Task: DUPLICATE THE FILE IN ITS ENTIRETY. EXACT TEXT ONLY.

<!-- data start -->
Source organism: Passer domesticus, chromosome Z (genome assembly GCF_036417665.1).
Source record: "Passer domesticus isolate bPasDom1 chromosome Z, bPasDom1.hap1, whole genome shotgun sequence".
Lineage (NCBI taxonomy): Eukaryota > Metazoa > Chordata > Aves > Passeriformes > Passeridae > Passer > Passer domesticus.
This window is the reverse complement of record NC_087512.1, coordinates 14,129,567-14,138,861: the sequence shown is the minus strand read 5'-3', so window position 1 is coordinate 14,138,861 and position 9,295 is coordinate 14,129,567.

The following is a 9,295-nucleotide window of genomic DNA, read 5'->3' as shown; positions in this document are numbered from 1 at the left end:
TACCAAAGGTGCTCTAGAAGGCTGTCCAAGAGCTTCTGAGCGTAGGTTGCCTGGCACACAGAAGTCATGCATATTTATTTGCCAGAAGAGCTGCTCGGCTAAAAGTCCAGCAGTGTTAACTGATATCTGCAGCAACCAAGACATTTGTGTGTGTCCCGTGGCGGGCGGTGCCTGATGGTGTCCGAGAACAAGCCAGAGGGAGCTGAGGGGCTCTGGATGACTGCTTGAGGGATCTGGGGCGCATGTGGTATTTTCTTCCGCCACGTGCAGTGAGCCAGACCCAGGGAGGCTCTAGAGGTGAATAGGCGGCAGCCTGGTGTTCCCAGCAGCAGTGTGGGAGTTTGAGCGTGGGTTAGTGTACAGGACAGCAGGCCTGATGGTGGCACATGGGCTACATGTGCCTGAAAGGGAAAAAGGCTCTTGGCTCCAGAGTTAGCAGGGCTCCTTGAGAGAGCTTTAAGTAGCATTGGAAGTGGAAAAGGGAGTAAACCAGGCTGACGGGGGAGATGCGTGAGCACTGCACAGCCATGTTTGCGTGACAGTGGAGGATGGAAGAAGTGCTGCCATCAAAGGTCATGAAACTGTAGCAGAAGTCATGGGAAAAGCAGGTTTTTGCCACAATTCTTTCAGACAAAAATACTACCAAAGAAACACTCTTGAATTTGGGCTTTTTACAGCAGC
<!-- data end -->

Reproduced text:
Source organism: Passer domesticus, chromosome Z (genome assembly GCF_036417665.1).
Source record: "Passer domesticus isolate bPasDom1 chromosome Z, bPasDom1.hap1, whole genome shotgun sequence".
Lineage (NCBI taxonomy): Eukaryota > Metazoa > Chordata > Aves > Passeriformes > Passeridae > Passer > Passer domesticus.
This window is the reverse complement of record NC_087512.1, coordinates 14,129,567-14,138,861: the sequence shown is the minus strand read 5'-3', so window position 1 is coordinate 14,138,861 and position 9,295 is coordinate 14,129,567.

The following is a 9,295-nucleotide window of genomic DNA, read 5'->3' as shown; positions in this document are numbered from 1 at the left end:
TACCAAAGGTGCTCTAGAAGGCTGTCCAAGAGCTTCTGAGCGTAGGTTGCCTGGCACACAGAAGTCATGCATATTTATTTGCCAGAAGAGCTGCTCGGCTAAAAGTCCAGCAGTGTTAACTGATATCTGCAGCAACCAAGACATTTGTGTGTGTCCCGTGGCGGGCGGTGCCTGATGGTGTCCGAGAACAAGCCAGAGGGAGCTGAGGGGCTCTGGATGACTGCTTGAGGGATCTGGGGCGCATGTGGTATTTTCTTCCGCCACGTGCAGTGAGCCAGACCCAGGGAGGCTCTAGAGGTGAATAGGCGGCAGCCTGGTGTTCCCAGCAGCAGTGTGGGAGTTTGAGCGTGGGTTAGTGTACAGGACAGCAGGCCTGATGGTGGCACATGGGCTACATGTGCCTGAAAGGGAAAAAGGCTCTTGGCTCCAGAGTTAGCAGGGCTCCTTGAGAGAGCTTTAAGTAGCATTGGAAGTGGAAAAGGGAGTAAACCAGGCTGACGGGGGAGATGCGTGAGCACTGCACAGCCATGTTTGCGTGACAGTGGAGGATGGAAGAAGTGCTGCCATCAAAGGTCATGAAACTGTAGCAGAAGTCATGGGAAAAGCAGGTTTTTGCCACAATTCTTTCAGACAAAAATACTACCAAAGAAACACTCTTGAATTTGGGCTTTTTACAGCAGC